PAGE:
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Patterns and trends in the diet of long-finned pilot whales (Globicephala melas) in the northeast Atlantic

Authors

  • M. Begoña Santos,

    1. Instituto Español de Oceanografía, Centro Oceanográfico de Vigo, Vigo, Spain
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  • Silvia S. Monteiro,

    Corresponding author
    1. Universidade de Minho, Centro de Biologia Molecular e Ambiental (CBMA) & Departmento de Biologia, Braga, Portugal
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  • José V. Vingada,

    1. Universidade de Minho, Centro de Biologia Molecular e Ambiental (CBMA) & Departmento de Biologia, Braga, Portugal
    2. Universidade de Aveiro, Centro de Estudos do Ambiente e do Mar (CESAM) & Departamento de Biologia, Campus Universitário de Santiago, Aveiro, Portugal
    3. Sociedade Portuguesa de Vida Selvagem, Departamento de Biologia, Universidade do Minho, Braga, Portugal
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  • Marisa Ferreira,

    1. Universidade de Minho, Centro de Biologia Molecular e Ambiental (CBMA) & Departmento de Biologia, Braga, Portugal
    2. Sociedade Portuguesa de Vida Selvagem, Departamento de Biologia, Universidade do Minho, Braga, Portugal
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  • Alfredo López,

    1. Coordinadora para o Estudio dos Mamíferos Mariños (CEMMA), Gondomar, Pontevedra, Spain
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  • José A. Martínez Cedeira,

    1. Coordinadora para o Estudio dos Mamíferos Mariños (CEMMA), Gondomar, Pontevedra, Spain
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  • Robert J. Reid,

    1. Wildlife Unit, Scottish Agricultural College, Veterinary Science Division, Inverness, United Kingdom
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  • Andrew Brownlow,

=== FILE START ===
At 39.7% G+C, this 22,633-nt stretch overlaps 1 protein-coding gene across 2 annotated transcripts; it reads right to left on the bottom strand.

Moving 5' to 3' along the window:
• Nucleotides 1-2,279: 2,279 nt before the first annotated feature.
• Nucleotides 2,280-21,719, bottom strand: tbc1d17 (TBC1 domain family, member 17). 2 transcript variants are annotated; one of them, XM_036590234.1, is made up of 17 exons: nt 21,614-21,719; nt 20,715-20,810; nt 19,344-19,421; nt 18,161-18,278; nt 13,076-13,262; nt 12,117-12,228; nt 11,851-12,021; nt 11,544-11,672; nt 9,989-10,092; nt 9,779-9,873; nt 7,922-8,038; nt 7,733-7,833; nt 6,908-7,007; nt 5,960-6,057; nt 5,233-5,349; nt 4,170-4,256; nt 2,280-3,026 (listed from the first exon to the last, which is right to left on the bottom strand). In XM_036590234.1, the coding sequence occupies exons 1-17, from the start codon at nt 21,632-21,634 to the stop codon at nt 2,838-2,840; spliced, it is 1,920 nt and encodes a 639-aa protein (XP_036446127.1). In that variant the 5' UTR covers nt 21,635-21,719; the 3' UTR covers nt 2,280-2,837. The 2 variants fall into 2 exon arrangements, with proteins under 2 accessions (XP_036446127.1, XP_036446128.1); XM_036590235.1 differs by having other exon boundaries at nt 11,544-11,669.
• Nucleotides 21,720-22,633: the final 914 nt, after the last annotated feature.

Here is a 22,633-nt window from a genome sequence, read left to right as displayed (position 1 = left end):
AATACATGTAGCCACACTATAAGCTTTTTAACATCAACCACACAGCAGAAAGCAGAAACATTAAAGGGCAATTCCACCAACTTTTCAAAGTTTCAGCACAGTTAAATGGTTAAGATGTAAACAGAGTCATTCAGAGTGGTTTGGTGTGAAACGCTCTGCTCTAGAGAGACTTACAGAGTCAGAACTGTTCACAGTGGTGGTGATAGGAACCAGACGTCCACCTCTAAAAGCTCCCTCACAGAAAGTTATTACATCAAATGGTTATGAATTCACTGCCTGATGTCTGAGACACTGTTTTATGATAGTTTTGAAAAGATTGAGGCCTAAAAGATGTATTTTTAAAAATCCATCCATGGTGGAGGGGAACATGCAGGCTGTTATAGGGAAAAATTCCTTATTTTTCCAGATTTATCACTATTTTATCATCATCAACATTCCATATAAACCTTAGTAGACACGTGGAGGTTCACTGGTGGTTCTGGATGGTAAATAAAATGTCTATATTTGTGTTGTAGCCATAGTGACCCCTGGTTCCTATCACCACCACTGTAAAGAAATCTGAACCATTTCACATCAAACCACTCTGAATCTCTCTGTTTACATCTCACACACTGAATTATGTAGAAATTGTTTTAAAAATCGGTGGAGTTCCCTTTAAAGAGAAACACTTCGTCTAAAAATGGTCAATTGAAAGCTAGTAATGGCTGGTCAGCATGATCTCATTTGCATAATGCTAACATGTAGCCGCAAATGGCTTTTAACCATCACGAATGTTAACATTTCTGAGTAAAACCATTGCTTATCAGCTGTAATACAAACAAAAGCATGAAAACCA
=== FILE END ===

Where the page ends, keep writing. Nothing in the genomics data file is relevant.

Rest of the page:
1. Wildlife Unit, Scottish Agricultural College, Veterinary Science Division, Inverness, United Kingdom
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  • Graham J. Pierce

    1. School of Biological Sciences (Zoology), University of Aberdeen, Aberdeen, United Kingdom
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Abstract

There is little previous information on feeding habits of long-finned pilot whales (Globicephala melas) in the northeast Atlantic. The present study analyzed stomach contents of pilot whales stranded in Portugal (= 6), Galicia (northwest Spain) (= 32), and Scotland (United Kingdom) (= 10), from 1990 to 2011. These animals ranged from 213 to 555 cm in length (24 females, 19 males and 5 of unknown sex). The main prey identified were cephalopods of the families Octopodidae and Ommastrephidae, the former being numerically more important in Iberia (Portugal and Galicia) and the latter more important in Scotland, with Iberian whales also showing a more diverse diet. Multivariate analysis revealed evidence of geographical and seasonal variation in diet. Generalized Additive Modeling results indicated that more octopus (Eledone cirrhosa) were eaten in Iberia than in Scotland, more in the first half of the year, and more in larger whales. Numbers of ommastrephid squids in the stomach decreased over the study period and varied with season and whale length. This study confirms cephalopods as the main prey of pilot whales, as previously reported, although our results also suggest that, in the northeast Atlantic, ommastrephid squid are largely replaced as the main prey by octopods at lower latitudes.

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